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Older Women Using Egg Donation Not at Greater Risk for Complications
There's good news for women over 50 who become pregnant with egg donation: They are not at an elevated risk for developing obstetrical complications when compared to their younger counterparts.
A new study by Columbia University Medical Center researchers and published in the February 2012 issue of the American Journal of Perinatology, concludes that while all women who use egg donation to become pregnant are at an elevated risk for obstetrical complications — particularly hypertensive disorders and cesarean section — women over age 50 have complication rates similar to younger egg donation recipients.
"It is imperative that all older women undergo thorough medical screening before attempting pregnancy to ensure the best possible outcome," says Mark Sauer, professor of obstetrics and gynecology, and director of the Division of Reproductive Endocrinology at Columbia University Medical Center (CUMC). "But, really, that should apply to younger women, as well."
Dr. Sauer, who achieved the world's first donor egg pregnancies in menopausal women, explains that for several decades, although unclear exactly why, it has been documented that women using egg donation seem to have higher risk for such things as: multiple births (more embryos are transferred), high blood pressure, diabetes and preterm labor. "And it's been presumed that women of the most advanced age —women over 50 — would be of even higher risk," he says. "But that's not what the study shows. They were all at risk, but they weren't at any higher risk than the younger ones."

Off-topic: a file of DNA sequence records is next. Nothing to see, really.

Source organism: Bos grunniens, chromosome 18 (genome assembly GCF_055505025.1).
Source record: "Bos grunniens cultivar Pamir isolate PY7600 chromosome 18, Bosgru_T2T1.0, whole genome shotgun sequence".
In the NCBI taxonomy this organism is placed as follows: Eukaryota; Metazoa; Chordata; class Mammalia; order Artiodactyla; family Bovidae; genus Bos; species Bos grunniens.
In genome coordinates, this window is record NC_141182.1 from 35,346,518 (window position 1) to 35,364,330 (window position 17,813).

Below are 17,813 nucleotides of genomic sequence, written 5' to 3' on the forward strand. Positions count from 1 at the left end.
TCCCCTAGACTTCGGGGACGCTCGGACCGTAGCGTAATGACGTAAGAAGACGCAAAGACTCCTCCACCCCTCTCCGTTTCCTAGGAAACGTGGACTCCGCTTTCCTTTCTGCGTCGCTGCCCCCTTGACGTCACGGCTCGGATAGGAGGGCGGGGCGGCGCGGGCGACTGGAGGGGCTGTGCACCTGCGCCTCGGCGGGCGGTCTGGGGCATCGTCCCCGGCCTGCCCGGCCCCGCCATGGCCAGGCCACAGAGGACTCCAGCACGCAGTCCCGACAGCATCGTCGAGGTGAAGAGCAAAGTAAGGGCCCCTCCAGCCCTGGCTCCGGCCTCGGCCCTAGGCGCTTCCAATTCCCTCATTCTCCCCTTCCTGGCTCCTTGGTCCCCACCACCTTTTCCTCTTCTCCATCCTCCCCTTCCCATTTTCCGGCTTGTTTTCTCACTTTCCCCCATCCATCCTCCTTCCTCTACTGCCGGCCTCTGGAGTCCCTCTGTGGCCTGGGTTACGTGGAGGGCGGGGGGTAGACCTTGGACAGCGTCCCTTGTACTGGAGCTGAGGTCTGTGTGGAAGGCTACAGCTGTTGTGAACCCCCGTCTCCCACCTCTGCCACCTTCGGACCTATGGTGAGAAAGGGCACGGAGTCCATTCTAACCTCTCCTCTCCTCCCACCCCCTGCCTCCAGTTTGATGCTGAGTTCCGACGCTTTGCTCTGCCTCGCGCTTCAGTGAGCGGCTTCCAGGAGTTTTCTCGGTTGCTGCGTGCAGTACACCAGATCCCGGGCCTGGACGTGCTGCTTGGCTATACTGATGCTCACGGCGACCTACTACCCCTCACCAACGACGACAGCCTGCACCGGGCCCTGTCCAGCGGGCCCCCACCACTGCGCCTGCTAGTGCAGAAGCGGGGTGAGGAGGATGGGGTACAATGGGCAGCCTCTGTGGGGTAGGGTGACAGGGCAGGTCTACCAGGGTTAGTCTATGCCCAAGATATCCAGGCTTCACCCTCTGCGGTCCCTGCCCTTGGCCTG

The study is the largest single-center study of it kind, meaning all participants were from Columbia University and underwent the same protocols. The researchers looked at 101 women age 50 and older. "These are all menopausal women — most of them had been through menopause," Dr. Sauer says. The average age of this group was right around 52, and they were all over the age of 50."
The researchers compared the older group's pregnancy results to egg donation recipients age 42 and younger. "The younger range of patients averaged 39 years, and they were from 30 to 42," Dr. Sauer explains. The two groups were evaluated for significant differences in perinatal complications, gestational age at delivery, baby's birth weight and mode of delivery. The researchers found that both older and younger women had similar rates of gestational hypertension, diabetes, cesarean delivery and premature birth.
"What we were glad to see is that basically the 50 year olds did just as well as the 40 year olds, and they didn't have any really serious problems beyond what we see in the younger patients as well," Dr. Sauer says. "But — and this is the important caveat — these women, every single one of them were pre-screened medically and very carefully for underlying medical problems, and that's probably why we're not seeing any major difference."
There were two women in the older group that experienced serious adverse effects. A 56-year-old woman developed heavy vaginal bleeding at 29 weeks of pregnancy and had to deliver by emergency cesarean hysterectomy two weeks later. She recovered with no further complications. A 49-year-old woman, who would have been 50 at time of delivery, died following acute cardiac arrest in her first trimester. That woman did have a heavy smoking habit, which she had not disclosed to her doctors.
Honestly disclosing your health history and assessing the risks of pregnancy is important before undergoing any fertility treatment. "Pregnancy is a major risk to your health and to your life," Dr. Sauer says. "Carrying a baby is a difficult thing physically to do. It's a nine-month chore, and if you develop medical problems, or you have a serious underlying medical problem, you could find yourself in a real compromised position very quickly once you're pregnant."